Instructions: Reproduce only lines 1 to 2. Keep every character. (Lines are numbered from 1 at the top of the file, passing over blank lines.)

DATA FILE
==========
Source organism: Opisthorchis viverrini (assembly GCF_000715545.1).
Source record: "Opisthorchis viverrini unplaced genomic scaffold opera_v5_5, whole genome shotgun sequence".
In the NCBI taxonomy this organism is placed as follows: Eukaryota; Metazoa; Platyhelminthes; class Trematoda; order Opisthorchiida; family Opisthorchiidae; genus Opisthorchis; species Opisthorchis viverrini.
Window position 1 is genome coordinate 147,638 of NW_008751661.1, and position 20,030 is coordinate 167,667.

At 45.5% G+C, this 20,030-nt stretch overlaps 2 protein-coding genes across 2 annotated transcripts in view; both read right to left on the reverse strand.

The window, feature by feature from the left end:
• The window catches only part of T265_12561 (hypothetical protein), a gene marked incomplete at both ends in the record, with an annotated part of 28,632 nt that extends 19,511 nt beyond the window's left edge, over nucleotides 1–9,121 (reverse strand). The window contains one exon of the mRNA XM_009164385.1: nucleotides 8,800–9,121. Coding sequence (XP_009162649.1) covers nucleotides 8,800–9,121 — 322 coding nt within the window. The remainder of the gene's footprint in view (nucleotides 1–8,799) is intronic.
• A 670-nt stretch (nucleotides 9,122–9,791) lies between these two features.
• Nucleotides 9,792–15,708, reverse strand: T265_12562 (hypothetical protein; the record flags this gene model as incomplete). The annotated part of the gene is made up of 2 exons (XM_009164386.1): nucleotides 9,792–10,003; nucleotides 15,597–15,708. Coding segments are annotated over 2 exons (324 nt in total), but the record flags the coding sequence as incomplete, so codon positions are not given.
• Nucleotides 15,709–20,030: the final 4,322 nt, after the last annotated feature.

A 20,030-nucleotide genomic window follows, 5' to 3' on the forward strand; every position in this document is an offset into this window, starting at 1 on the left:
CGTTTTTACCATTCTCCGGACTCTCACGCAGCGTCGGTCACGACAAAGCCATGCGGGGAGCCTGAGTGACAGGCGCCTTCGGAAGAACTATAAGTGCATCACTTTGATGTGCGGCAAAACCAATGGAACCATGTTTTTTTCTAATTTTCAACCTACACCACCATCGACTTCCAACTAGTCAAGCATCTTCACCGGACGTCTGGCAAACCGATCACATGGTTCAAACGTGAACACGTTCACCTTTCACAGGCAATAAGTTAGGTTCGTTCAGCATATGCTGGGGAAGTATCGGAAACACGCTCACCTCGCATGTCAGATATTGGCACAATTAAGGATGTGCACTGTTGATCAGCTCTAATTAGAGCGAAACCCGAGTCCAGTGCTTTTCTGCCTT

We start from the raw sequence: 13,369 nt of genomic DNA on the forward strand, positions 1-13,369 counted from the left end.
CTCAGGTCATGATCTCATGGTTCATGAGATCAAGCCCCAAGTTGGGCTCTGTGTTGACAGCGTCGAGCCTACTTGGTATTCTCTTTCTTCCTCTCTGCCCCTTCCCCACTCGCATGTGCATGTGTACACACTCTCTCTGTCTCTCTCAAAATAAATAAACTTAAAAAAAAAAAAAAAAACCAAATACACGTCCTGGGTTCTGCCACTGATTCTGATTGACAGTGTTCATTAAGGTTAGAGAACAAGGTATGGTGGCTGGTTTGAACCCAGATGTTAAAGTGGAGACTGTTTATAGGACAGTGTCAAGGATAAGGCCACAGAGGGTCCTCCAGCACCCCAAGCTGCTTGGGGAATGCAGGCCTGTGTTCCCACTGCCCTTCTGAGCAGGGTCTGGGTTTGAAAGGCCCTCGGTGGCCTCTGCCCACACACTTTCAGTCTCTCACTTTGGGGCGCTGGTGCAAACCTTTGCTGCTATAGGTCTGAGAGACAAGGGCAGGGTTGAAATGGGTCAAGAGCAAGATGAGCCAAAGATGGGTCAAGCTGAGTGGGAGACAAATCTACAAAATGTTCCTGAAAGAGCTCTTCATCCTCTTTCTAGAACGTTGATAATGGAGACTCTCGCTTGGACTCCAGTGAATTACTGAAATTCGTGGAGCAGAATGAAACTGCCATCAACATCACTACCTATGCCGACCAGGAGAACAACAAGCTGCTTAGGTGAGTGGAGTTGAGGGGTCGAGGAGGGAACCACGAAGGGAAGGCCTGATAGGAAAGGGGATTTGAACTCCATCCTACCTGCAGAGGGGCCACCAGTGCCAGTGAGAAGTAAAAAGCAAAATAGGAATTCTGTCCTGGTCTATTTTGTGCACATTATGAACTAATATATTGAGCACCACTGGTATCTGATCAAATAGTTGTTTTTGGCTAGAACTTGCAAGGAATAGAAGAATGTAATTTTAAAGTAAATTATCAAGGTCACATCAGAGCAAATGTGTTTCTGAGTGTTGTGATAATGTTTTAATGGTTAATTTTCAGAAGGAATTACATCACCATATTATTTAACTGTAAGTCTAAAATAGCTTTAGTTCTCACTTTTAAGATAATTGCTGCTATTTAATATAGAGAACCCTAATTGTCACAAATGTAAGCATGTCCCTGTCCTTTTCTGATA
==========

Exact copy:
Source organism: Opisthorchis viverrini (assembly GCF_000715545.1).
Source record: "Opisthorchis viverrini unplaced genomic scaffold opera_v5_5, whole genome shotgun sequence".